Yosef HaTzaddik was on the verge of falling into the abyss of sin. What saved him was d’mus d’yukno shel aviv, “the image of his saintly father.” This means that his father’s image was deeply engraved in his psyche. This can only be achieved through command, whereby a child knows that there is only one way. Each father and mother must endeavor to find the most appropriate, loving manner to convey this command, but it must be a command. Parents who maintain such an unequivocal approach to raising and educating their children will live on and on in their children, grandchildren and great-grandchildren, because it becomes part and parcel of the essence of the child.

Horav Yosef Sholom Elyashiv, zl, was asked who is considered a child’s primary educator. His reply: the parents. He/she knows his/her child, understands his/her personality; thus, he/she knows how to educate the child. (Obviously, this is a general statement and open to individual situational exceptions.) The parent’s suggestions, based upon his or her individual perception and discernment, should never be ignored, because a parent usually know what is best for his or her child (although parents might lack objectivity – which must be factored in). The mother, as the Tolner Rebbe, zl, explains, sets the tone and tenor in the home. While the father might (and should) focus on developing a child’s knowledge of Torah, his desire and love of Torah will come from his mother. This, says the Rebbe, is the meaning of Toras imecha, “The Torah of your mother (Shema beni mussar avicha v’al titosh Toras imecha, “Hear, my child, the discipline of your father, and do not forsake the teaching of your mother” [Mishlei 1:8]).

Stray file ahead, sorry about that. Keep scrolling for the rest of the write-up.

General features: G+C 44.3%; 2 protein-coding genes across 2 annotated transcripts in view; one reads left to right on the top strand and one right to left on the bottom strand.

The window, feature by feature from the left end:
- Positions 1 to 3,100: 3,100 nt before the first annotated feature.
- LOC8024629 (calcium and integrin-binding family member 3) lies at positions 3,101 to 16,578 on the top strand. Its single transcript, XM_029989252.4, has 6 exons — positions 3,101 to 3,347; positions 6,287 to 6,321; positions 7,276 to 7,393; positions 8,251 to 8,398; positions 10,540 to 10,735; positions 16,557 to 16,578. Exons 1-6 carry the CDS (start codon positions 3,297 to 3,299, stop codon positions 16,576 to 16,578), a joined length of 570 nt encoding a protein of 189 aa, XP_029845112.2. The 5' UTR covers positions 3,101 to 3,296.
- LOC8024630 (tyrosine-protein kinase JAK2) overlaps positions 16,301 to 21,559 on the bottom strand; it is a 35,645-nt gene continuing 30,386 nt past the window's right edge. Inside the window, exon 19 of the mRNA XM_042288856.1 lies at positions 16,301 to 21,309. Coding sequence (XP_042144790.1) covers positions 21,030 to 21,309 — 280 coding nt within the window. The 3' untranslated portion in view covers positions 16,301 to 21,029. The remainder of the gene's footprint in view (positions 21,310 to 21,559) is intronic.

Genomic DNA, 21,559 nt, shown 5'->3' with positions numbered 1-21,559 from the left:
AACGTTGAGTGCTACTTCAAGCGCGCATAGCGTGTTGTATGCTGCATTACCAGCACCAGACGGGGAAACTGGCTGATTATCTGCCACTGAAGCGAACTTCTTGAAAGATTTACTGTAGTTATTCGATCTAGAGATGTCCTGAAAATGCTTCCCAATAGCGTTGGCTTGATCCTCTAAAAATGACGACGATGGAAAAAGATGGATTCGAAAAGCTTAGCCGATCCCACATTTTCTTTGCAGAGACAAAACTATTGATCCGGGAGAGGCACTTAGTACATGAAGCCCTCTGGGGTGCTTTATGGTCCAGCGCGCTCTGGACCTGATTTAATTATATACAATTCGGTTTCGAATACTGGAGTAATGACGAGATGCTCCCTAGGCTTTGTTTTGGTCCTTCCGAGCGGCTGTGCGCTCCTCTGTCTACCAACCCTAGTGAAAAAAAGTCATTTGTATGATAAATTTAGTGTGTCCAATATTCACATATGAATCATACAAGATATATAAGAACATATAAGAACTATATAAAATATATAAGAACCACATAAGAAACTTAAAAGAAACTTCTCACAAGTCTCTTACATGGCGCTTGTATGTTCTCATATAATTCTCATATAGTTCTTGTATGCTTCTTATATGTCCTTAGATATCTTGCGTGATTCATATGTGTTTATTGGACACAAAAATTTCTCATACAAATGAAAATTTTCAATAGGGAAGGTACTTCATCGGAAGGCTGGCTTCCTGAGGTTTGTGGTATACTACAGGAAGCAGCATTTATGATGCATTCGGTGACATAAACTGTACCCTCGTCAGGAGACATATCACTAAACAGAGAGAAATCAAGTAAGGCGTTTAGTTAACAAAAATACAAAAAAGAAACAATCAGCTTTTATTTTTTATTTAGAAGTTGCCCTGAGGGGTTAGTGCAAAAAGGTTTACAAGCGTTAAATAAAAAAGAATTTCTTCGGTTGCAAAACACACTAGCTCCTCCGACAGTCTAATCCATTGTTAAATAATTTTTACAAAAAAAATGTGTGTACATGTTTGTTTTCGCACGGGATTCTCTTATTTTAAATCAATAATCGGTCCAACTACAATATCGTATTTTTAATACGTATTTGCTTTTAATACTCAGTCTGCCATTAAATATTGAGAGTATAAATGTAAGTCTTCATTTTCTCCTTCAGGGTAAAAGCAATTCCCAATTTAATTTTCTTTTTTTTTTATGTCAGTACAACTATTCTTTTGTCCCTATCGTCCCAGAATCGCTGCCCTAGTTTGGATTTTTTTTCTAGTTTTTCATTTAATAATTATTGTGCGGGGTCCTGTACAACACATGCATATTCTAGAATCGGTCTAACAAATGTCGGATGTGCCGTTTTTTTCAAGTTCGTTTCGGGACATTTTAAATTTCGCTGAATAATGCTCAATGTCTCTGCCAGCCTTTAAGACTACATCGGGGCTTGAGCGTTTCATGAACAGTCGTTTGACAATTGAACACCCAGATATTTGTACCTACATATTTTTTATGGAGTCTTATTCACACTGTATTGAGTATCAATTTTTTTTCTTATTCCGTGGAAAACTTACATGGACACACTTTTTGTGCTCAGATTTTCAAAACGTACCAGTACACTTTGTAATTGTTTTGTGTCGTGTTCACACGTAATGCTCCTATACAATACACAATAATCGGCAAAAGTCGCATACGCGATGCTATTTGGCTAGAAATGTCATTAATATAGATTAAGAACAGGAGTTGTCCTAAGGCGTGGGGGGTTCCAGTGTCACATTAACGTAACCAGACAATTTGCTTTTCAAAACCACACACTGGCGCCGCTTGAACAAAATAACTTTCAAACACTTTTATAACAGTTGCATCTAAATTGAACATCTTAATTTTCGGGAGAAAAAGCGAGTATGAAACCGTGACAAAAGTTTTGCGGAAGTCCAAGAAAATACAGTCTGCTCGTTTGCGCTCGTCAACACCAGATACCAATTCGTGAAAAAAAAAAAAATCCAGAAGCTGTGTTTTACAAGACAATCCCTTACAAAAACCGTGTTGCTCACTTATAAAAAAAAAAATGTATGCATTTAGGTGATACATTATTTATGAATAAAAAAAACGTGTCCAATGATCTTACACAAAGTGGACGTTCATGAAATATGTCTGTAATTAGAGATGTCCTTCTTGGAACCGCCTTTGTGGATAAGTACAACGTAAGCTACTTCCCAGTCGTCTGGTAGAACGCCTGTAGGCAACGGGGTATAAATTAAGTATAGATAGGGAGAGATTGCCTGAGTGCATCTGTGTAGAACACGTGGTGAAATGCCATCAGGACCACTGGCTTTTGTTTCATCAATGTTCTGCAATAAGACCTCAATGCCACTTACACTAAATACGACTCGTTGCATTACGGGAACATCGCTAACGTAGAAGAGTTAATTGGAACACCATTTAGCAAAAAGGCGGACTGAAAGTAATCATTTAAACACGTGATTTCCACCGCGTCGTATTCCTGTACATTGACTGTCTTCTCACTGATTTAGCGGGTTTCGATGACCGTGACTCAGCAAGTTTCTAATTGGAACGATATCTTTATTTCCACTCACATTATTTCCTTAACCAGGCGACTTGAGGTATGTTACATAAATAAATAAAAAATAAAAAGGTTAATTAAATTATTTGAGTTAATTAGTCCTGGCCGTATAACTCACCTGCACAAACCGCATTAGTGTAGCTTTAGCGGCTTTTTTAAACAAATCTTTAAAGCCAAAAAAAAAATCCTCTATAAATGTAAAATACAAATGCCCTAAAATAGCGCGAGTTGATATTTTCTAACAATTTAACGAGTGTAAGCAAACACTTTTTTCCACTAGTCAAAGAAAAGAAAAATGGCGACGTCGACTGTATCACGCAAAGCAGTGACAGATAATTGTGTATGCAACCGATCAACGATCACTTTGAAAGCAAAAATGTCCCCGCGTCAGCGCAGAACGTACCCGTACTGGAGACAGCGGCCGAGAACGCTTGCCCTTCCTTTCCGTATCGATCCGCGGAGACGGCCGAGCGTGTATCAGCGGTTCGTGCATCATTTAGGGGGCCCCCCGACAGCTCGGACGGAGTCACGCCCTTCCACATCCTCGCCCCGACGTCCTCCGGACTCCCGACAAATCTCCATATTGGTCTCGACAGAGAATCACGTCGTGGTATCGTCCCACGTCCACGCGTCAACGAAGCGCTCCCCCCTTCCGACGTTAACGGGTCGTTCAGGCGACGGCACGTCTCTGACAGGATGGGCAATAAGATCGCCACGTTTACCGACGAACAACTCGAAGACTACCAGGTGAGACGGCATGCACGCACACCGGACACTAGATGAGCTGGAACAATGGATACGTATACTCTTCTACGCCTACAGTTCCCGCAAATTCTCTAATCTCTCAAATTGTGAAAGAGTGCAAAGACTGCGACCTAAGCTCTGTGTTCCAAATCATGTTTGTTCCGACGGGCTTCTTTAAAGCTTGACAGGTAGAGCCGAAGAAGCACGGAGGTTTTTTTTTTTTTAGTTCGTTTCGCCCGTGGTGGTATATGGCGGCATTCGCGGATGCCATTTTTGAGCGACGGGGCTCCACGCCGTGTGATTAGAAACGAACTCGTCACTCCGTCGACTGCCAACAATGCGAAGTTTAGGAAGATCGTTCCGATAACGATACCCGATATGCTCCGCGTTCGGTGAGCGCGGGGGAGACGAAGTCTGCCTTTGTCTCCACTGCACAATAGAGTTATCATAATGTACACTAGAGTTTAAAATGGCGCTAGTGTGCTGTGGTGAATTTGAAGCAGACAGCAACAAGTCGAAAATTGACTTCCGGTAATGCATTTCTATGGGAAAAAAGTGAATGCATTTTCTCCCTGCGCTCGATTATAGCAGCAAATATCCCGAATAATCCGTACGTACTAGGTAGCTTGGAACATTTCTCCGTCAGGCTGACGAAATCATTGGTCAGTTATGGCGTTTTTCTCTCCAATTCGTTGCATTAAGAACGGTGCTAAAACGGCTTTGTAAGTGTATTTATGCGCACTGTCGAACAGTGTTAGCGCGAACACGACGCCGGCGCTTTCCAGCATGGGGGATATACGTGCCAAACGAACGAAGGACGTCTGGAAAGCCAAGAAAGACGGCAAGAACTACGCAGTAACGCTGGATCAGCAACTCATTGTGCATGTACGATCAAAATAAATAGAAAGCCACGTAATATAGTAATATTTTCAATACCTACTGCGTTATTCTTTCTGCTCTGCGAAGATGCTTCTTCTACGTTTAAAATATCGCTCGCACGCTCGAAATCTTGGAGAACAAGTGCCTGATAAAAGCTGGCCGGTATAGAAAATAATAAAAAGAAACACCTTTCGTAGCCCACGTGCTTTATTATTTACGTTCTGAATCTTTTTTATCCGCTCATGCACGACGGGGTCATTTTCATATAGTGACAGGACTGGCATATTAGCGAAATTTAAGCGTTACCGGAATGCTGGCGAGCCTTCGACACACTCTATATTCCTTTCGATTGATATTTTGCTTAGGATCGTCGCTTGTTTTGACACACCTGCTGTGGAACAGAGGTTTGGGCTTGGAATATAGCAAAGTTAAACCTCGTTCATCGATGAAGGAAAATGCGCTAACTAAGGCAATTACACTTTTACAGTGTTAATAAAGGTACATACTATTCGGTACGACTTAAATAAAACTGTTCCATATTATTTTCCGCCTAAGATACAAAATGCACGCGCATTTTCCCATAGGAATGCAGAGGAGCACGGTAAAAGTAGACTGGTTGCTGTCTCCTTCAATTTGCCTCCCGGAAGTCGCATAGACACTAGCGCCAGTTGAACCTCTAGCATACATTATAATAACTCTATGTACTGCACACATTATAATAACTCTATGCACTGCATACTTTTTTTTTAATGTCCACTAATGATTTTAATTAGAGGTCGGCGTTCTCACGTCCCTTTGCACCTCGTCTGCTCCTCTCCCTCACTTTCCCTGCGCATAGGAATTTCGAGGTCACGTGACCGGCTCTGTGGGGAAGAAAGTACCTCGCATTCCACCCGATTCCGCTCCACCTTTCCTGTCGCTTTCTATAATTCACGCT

Having said this, we reiterate the importance of parents being firm, but loving, demanding, but understanding. A “one-size-fits-all” approach to child-rearing is not realistic, because children are different. The “oldest,” pride and joy, might not be the smartest. The youngest might give the parents a run for their money that overshadows anything they experienced with their other children. That is life. No one said that it was going to be easy, but the rewards are remarkable.

A Bnei Brak family was going through a serious challenge with one of the sons who had gravitated to a group of friends that was not conducive to the spiritual goals that they sought for their children. His parents were firm with him, stating unequivocally that his friends and behavior were unacceptable. Erev Pesach, he ran away from home. He claimed that no one seemed to care about him, so he was leaving and going where he would feel respected. The parents were heartbroken and did not know what to do. Since it was Erev Pesach, they were busy with Yom Tov preparations. The whole time they were hoping that after a few hours of “stewing,” their errant son could come to his senses and return home.